Women More Likely Than Men To Surrender Security For Chocolate

Women More Likely Than Men To Surrender Security For Chocolate
Women More Likely Than Men To Surrender Security For Chocolate 7400028 

By Thomas Claburn
April 16, 2008 

Women are four times more likely than men to surrender their computer 
passwords for chocolate, according to a survey of 576 office workers 
conducted outside Liverpool Street Station in London by Infosecurity 

According to the survey, 45% of women revealed their passwords to 
strangers posing as market researchers for a chocolate bar, compared to 
10% of men.

Apparently the overall percentage of password-yielding respondents this 
year (21%) represents an improvement over 2007, when 64% of respondents 
traded their security for a few moments of chocolaty goodness.

Infosecurity Europe made no mention of whether inducements tailored to 
men, such as sports tickets, free beer, or explicit pictures, were 
offered to test the possibility that the noted gender disparity might be 
reversed under different circumstances.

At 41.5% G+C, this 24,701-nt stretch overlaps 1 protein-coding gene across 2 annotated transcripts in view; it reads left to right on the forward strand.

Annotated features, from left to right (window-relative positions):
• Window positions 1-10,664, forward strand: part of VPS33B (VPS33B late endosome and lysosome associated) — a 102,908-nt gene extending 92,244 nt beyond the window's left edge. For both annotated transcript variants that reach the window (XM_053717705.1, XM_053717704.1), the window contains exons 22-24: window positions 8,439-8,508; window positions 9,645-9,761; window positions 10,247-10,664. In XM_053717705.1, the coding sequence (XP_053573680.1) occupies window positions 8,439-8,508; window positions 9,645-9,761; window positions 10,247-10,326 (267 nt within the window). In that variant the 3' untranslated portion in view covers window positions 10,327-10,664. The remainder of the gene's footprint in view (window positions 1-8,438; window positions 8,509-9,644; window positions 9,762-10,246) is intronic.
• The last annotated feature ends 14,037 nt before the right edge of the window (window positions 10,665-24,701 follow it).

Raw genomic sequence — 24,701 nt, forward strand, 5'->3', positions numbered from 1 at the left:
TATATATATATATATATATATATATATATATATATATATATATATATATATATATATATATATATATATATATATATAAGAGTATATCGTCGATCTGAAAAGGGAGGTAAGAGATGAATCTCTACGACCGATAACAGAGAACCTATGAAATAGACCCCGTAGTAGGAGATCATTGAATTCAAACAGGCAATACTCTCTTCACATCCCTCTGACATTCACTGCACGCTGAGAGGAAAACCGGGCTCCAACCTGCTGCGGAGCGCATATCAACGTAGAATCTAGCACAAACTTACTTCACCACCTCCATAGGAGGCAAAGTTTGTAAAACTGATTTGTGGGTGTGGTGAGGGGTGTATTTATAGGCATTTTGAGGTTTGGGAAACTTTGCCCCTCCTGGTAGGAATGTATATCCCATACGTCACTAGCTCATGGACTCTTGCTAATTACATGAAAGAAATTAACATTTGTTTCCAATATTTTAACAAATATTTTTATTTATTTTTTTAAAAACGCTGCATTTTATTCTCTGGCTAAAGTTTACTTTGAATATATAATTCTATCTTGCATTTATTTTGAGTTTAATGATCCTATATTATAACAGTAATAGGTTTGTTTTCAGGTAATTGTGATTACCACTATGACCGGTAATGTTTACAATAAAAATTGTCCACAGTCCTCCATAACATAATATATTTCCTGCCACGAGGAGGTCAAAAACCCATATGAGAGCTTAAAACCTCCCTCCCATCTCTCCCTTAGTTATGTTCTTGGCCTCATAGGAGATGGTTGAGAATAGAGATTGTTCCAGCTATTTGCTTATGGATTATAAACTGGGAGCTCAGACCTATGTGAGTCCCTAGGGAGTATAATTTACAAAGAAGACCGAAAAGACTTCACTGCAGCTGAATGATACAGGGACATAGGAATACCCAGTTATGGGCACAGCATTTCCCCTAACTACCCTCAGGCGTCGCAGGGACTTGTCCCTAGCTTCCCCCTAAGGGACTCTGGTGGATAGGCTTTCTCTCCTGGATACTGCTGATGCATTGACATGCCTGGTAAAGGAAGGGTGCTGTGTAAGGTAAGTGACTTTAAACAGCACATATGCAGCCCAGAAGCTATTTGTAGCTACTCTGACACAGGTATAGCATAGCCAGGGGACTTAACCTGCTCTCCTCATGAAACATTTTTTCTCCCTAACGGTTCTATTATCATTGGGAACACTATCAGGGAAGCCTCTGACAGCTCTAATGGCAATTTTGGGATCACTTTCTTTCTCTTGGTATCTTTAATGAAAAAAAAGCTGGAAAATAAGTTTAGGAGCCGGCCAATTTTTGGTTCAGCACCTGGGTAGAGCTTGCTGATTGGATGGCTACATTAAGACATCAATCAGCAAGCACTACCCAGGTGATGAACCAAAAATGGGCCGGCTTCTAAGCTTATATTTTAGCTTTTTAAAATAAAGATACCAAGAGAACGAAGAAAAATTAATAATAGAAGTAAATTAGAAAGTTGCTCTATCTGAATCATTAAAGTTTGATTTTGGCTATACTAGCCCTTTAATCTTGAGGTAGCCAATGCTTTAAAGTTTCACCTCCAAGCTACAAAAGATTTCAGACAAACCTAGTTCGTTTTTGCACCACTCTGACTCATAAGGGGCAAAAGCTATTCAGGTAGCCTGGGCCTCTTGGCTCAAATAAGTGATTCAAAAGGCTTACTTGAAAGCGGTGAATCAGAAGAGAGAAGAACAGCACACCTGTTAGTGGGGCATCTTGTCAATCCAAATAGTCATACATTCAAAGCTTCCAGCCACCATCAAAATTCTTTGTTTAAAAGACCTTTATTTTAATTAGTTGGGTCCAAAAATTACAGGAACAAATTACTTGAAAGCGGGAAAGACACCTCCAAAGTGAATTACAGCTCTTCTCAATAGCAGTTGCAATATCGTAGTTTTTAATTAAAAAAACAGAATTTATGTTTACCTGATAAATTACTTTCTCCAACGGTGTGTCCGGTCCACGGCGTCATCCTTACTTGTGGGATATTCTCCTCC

However, the social engineering exercise did demonstrate that it is easy 
to pry personal information -- names, dates of birth, telephone numbers 
-- from respondents in exchange for a chance at a trip to Paris. "[W]ith 
this incentive 60% of men and 62% of women gave us their contact 
information," said Claire Sellick, event director at Infosecurity 
Europe, in a statement.

"This research shows that it's pretty simple for a perpetrator to gain 
access to information that is restricted by having a chat around the 
coffee machine, getting a temporary job as a PA, or pretending to be 
from the IT department," said Sellick. "This type of social engineering 
technique is often used by hackers targeting a specific organization 
with valuable data or assets such as a government department or a bank."

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